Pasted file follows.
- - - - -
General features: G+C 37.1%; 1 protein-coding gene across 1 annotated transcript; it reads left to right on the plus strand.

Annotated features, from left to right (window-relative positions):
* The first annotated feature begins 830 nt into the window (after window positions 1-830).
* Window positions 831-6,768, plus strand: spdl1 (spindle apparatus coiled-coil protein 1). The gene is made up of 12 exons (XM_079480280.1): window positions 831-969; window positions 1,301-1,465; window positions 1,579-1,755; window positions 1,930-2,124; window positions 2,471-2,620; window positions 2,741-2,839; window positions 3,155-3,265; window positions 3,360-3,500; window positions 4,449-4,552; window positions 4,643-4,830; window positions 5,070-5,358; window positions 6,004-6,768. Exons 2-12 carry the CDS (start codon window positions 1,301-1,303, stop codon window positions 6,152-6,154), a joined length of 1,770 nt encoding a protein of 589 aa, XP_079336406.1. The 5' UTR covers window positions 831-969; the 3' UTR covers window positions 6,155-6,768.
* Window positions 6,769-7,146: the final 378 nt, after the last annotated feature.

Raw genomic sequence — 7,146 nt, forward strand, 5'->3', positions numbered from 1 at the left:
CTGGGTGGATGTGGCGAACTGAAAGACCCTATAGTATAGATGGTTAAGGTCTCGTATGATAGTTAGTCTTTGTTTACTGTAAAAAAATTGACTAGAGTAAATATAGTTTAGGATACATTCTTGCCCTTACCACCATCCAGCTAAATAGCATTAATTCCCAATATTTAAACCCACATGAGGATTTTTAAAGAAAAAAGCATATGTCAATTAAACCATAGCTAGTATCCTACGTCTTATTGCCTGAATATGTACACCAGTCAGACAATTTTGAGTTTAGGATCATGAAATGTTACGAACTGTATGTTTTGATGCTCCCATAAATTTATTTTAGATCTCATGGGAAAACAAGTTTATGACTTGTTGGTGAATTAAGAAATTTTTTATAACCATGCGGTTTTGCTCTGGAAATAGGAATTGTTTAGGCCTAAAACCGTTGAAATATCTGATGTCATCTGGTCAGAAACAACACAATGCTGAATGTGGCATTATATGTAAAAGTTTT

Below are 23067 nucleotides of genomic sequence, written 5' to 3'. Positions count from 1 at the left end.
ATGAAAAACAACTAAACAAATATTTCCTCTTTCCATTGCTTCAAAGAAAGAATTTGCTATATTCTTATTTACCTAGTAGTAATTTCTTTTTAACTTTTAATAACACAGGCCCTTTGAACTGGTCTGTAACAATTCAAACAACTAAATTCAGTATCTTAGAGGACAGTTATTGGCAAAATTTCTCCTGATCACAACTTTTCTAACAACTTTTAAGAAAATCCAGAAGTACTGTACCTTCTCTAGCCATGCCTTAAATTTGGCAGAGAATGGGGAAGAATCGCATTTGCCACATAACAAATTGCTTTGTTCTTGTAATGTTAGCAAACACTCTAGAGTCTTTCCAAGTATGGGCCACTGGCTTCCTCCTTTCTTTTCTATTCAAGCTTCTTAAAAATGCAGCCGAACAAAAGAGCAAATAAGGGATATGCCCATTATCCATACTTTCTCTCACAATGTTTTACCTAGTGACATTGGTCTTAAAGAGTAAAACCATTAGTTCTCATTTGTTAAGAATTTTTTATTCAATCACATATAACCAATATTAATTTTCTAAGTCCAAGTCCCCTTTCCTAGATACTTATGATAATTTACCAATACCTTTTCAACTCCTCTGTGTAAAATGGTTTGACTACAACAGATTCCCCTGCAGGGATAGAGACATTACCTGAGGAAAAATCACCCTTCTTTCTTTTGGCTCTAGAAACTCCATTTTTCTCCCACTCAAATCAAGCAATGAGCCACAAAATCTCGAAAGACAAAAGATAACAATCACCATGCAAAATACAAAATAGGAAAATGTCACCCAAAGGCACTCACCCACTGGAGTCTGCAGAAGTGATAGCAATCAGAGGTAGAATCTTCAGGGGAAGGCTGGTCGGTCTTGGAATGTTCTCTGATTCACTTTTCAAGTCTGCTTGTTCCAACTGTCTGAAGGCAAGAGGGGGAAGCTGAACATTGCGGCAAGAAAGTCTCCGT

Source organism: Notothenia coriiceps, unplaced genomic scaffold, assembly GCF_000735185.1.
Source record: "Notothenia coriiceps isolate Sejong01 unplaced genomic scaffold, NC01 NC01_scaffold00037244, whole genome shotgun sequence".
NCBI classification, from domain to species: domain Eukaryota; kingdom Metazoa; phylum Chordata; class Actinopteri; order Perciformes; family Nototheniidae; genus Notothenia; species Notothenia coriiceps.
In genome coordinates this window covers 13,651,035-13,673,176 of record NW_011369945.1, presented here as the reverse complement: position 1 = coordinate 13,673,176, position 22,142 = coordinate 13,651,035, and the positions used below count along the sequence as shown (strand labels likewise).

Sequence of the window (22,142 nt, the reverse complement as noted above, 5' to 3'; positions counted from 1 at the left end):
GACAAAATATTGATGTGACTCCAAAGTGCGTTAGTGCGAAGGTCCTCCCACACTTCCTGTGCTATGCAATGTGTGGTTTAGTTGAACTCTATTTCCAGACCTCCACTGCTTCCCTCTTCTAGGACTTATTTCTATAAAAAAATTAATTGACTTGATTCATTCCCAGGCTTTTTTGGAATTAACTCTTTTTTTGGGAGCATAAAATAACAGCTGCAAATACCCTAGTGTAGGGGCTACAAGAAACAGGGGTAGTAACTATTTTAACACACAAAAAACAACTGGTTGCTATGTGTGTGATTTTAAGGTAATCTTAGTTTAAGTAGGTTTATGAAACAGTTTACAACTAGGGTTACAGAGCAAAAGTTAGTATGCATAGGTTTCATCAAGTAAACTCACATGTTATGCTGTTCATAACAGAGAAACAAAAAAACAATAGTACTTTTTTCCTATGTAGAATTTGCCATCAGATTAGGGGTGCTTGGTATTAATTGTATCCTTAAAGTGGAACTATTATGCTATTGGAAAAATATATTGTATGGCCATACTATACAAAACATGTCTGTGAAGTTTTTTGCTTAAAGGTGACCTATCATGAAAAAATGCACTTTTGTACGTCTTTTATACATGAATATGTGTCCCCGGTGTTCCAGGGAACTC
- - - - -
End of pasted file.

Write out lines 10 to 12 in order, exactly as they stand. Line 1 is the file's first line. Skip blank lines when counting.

Source organism: Notothenia coriiceps, unplaced genomic scaffold, assembly GCF_000735185.1.
Source record: "Notothenia coriiceps isolate Sejong01 unplaced genomic scaffold, NC01 NC01_scaffold00037244, whole genome shotgun sequence".
NCBI classification, from domain to species: domain Eukaryota; kingdom Metazoa; phylum Chordata; class Actinopteri; order Perciformes; family Nototheniidae; genus Notothenia; species Notothenia coriiceps.